About Hearing Loss
The majority of hearing losses are a result of aging—and it starts much earlier than you might think. One in ten Americans has hearing loss and 65 percent of them are below retirement age. Changes in hearing begin at age 20 with significant decline in hearing ability as early as 40 years of age. At age 65 and older, one in three people has some type of hearing impairment. There are three types of hearing loss: sensorineural, conductive, and mixed.
Sensorineural hearing loss occurs when the inner ear hair cells are damaged and do not properly transmit sound signals to the brain. It is the most common type of hearing loss. Causes of sensorineural hearing loss:
- Excessive noise exposure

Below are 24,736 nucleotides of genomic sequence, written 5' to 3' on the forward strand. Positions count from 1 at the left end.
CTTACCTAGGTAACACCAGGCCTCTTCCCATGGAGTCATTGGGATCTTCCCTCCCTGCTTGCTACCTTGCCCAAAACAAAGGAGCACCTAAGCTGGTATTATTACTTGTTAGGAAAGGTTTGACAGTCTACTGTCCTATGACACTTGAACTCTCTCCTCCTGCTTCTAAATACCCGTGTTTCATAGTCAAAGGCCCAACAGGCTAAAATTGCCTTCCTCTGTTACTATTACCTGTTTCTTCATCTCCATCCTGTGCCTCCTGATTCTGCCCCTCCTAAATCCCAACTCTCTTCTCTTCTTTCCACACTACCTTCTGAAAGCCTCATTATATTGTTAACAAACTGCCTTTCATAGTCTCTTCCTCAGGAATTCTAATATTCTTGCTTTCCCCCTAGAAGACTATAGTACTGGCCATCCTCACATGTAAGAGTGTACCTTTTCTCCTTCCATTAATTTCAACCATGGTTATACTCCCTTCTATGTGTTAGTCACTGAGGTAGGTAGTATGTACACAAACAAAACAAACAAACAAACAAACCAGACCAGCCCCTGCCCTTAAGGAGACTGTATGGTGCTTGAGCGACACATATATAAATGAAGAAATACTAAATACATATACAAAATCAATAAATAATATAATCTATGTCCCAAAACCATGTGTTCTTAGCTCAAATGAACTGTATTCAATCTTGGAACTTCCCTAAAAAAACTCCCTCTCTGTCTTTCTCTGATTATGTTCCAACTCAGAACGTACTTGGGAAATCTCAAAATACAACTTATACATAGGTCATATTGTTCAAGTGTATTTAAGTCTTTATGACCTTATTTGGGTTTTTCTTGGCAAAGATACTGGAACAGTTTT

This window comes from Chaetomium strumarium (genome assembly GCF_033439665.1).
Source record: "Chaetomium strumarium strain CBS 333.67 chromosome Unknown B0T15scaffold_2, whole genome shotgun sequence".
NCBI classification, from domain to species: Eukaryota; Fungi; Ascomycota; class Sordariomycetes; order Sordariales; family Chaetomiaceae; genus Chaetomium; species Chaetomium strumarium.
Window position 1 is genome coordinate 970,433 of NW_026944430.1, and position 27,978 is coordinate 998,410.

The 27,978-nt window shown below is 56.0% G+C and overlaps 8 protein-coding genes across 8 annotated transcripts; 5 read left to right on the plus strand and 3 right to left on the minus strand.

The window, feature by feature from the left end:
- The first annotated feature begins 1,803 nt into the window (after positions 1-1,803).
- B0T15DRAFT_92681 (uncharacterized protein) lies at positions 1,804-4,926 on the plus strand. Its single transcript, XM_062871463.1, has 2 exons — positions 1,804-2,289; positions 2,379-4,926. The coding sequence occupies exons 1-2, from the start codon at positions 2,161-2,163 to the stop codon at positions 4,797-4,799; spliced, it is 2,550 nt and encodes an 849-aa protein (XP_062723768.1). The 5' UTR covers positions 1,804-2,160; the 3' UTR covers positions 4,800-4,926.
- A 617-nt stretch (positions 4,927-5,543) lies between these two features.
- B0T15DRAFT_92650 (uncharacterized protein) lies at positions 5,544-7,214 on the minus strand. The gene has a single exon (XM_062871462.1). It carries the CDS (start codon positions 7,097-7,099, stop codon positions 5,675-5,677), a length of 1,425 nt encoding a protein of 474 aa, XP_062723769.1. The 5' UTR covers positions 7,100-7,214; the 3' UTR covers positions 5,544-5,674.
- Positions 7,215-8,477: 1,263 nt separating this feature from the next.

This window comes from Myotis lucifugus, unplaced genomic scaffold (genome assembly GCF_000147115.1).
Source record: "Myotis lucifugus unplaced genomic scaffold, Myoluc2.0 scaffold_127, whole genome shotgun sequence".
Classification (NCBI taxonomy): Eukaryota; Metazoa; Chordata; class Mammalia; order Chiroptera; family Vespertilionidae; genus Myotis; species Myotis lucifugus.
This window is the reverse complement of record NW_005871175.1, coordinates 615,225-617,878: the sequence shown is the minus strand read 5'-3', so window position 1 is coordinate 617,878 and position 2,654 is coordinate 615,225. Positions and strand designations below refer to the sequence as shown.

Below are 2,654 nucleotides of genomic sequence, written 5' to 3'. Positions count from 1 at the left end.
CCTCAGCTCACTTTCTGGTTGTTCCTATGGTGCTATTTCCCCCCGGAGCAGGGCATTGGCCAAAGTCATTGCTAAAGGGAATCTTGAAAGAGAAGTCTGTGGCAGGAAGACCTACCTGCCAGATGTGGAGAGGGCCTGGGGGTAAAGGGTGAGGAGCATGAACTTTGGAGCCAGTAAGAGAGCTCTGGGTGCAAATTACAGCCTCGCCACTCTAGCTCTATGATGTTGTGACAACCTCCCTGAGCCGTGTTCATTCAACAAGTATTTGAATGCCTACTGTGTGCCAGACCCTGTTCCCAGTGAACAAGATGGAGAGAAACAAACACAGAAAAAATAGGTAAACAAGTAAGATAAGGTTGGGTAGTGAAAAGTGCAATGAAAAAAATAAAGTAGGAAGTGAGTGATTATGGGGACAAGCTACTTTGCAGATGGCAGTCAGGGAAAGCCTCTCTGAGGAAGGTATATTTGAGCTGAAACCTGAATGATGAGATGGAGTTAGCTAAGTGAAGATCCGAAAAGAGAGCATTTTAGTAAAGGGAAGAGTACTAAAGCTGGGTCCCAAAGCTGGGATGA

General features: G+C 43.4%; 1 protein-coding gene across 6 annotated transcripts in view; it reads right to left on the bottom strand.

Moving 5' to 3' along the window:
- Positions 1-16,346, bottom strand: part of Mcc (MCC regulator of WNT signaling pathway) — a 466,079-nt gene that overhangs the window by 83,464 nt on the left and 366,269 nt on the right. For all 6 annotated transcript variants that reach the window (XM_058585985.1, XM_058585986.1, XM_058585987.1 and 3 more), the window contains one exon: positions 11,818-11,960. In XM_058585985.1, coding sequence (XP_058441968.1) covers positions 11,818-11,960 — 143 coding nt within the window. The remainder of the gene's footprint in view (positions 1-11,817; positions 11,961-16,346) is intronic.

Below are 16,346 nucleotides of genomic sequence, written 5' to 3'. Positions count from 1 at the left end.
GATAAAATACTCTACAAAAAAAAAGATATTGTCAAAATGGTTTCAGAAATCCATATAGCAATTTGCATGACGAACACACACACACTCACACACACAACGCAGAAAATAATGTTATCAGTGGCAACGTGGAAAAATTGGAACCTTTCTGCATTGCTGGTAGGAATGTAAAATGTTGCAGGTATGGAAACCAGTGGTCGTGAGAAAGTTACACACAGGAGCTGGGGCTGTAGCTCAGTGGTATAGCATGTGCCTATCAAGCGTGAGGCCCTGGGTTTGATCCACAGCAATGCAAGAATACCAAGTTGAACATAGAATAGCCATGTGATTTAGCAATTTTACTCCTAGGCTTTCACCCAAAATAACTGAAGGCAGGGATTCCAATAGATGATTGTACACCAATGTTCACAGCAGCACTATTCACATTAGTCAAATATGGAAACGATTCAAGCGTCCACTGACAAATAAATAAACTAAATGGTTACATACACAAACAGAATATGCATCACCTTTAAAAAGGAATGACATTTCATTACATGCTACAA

- Viral infections (such as measles or mumps)
- Ototoxic drugs (medications that damage hearing)
- High fever
- Meniere’s disease (a disorder of the inner ear that can affect hearing and balance)
- Acoustic tumors
Conductive hearing loss is typically the result of obstructions in the outer or middle ear, which prevent sound from reaching the inner ear. Many conductive hearing losses can be treated medically or surgically. Causes of conductive hearing loss:
- Infections of the ear canal or middle ear
- Perforation or scarring of the eardrum
- Wax buildup
- Dislocation of the middle ear bones (ossicles)
- Foreign objects in the ear canal
- Otosclerosis (an abnormal bone growth in the middle ear)
- Abnormal growths or tumors
Mixed hearing loss is a combination of sensorineural and conductive hearing loss.
Meet Dr. Lowkes
While taking an ‘Anatomy’ class, I became fascinated by the complexities of the human ear and decided to become an Audiologist.
I received my Masters Degree in Audiology from the University of Connecticut and my Doctorate in Audiology from the Arizona School of Health Sciences.
Having fallen in love with Vermont while attending UVM, I returned in 2001 and have practiced audiology in the Manchester area ever since.